He’s using a 3rd party SmallRig mount and the connection to power was super simple – a true first for DJI to make this accessibility on one of their drones. Simply remove a single plate and the pads are labeled to solder your power wires directly to the board.
Adam shared with me his take on this new setup – and his reasoning for adding a second camera to the DJI FPV drone when it already has a stabilized 4K camera built in:
“As now an old timer in the drone world, and someone who’s made a solid career out of flying them, I have little interest in building drones. I instead prefer to spend my time doing work with drones, than working on drones. But, since my entry into the industry I’ve been enamored with FPV flying. But, the thing that kept me away was the absolute DIY nature of it all. I wasn’t looking to become a hobby tinkerer. The DJI FPV Drone was exactly what I was looking for. It’s a very dialed in drone that makes going from GPS to fully manual FPV as smooth as a transition as possible. I used the Virtual Flight religiously, putting in 30 minutes every day, and was able to get very comfortable with manual FPV flight without the need of crashing, repairing, crashing, repairing, that for me would quickly burn me out and turn me away from FPV. But, the DJI FPV Drone isn’t perfect. As with everything DJI, it’s all proprietary. But, what is a coffin nail in the system is the camera inability to record in a 23.976p or 24p frame rate. The camera’s image quality already being mediocre and not up to the same level as even a Mini 2 would be forgivable if it at least fit into a pro video timeline without the need for frame blending, time remapping, or other post production tricks to prevent dropped frame jutter. Lastly, the Electronic Image Stabilization (EIS) is only ok. It does a modest job of smoothing out the camera’s footage, leaving you to further stabilize it in post.
“This is where using a GoPro comes into play. A GoPro can shoot in the film/commercial standard of 23.976 and 24p as well as be stabilized in post using ReelSteady. That last point being a blessing. When I started flying nearly 8 years ago, I stumbled across the videos of Robert McIntosh https://vimeo.com/103164838. They were posted at a time that people were still mostly hard mounting cameras, as gimbal tech was still developing. Robert’s videos featured sexy smooth footage captured using decased/naked GoPros on custom quadcopters. The smoothness of his footage is second to none and achieved by processing the gyro data from the GoPro in post.
“This post-processing stabilization, while adding an extra step, is drastically better than anything offered in-camera by any camera maker. It allows the use of a powerful GPUs and CPUs to adjust the image. Most of the new wave of viral FPV videos flying through bowling alleys and electric car factories are suing ReelSteady to achieve their buttery smooth movement. ReelSteady is so good that I would be using a GoPro on my DJI FPV Drone even if the DJI was able to shoot 24p.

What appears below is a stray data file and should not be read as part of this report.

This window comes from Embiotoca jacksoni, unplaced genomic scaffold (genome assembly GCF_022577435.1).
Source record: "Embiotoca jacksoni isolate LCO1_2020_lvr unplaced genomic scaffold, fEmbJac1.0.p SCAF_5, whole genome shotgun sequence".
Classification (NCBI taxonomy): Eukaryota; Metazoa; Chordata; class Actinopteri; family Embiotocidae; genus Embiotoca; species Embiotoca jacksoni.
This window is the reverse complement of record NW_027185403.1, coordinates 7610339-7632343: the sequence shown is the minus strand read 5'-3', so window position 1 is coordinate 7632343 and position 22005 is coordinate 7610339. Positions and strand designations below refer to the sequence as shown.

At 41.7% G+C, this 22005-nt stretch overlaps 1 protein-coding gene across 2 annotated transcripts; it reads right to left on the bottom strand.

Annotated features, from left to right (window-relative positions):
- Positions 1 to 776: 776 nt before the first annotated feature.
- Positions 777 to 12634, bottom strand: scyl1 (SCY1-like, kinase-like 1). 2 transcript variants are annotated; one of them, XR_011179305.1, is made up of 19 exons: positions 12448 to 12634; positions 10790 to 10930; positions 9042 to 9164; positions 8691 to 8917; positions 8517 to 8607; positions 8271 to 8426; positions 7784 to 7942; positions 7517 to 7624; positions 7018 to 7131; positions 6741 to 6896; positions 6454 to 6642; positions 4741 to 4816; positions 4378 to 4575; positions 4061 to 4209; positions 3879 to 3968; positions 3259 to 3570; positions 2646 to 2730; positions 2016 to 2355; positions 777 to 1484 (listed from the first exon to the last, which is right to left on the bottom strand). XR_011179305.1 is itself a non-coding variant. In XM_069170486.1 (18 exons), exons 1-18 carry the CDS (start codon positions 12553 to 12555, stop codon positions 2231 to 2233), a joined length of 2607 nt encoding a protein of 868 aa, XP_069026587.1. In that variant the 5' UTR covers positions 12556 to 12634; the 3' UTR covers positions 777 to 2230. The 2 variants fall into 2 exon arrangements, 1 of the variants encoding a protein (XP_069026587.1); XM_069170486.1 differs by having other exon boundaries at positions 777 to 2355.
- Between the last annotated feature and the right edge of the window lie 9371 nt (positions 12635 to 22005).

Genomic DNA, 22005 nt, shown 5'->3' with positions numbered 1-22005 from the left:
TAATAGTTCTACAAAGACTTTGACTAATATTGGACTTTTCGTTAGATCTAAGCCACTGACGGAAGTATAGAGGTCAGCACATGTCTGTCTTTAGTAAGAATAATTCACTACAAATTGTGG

“My particular build still isn’t 100% dialed. I’m using a SmallRig DJI FPV Colorful Flight Accessory Kit camera mount, although I cannot endorse the product. It puts the camera directly over the GPS and makes satellite acquisition notably more difficult. Additionally, it allows for enough vibration in some camera setups and in one particular case was responsible for a crash. I have several different mounts on order that all put the camera further forward, clear of the GPS antenna and using firmer mounting strategies. Most notably is a mount that replaces the trim around the gimbal with an integrated GoPro directly over the gimbal. A perfect location for the GoPro HERO10 Black Bones.”
Here’s a short video sample of his test footage from his back yard in Portland, OR, just to compare the HERO10 Black Bones to the DJI FPV cam’s footage:
“The newest GoPro was an easy choice for this application. It offers a break in the usual cycle of being locked into DJI’s walled garden. As GoPro offers new camera, the DJI FPV Drone can continue to serve as it’s mule. Escaping the usual of buying a whole new drone system just for the next marginal upgrade. The integration of the camera onto the drone is very simple. The DJI FPV Drone has a dedicated and clearly labelled soldering point on the ESC/Power board, that is easy accessed by removing the back trim plate via 4 screws and the heat sink via the two center-most screws inside the battery compartment. After doing so, you’re looking squarely at two fairly large soldering points labelled GND_BAT and V_BAT respectively. GND_BAT being where you solder your ground and V_BAT your power. I opted to use a JST 1.25 wire and soldered and shrink wrapped it to the power lead included with the Black Bones. This supplies the needed power to the camera. You then use the barcode GoPro provides to connect the camera to Quik app, where you can preview your image and control your camera settings. They’re in no way to control the camera through any part of the DJI interface, so you’ll have to manually press the start/stop button on the camera or through the app. The wifi/bluetooth connection distance is surprising short, so don’t expect to be able to do it quickly or with the drone more than a couple feet away from you.
“The combo of the DJI FPC Drone and GoPro Hero 10 Black Bones delivers stunning footage in conjunction with ReelSteady. Combined with the easy of use and modification, long flight times (for a FPV), I see this as being a no-brainer for those looking to add FPV to their filmmaking offerings.”
For more info about Adam’s work, visit his website at http://www.airview.us/
Learn more about the HERO10 Black Bones on the GoPro website.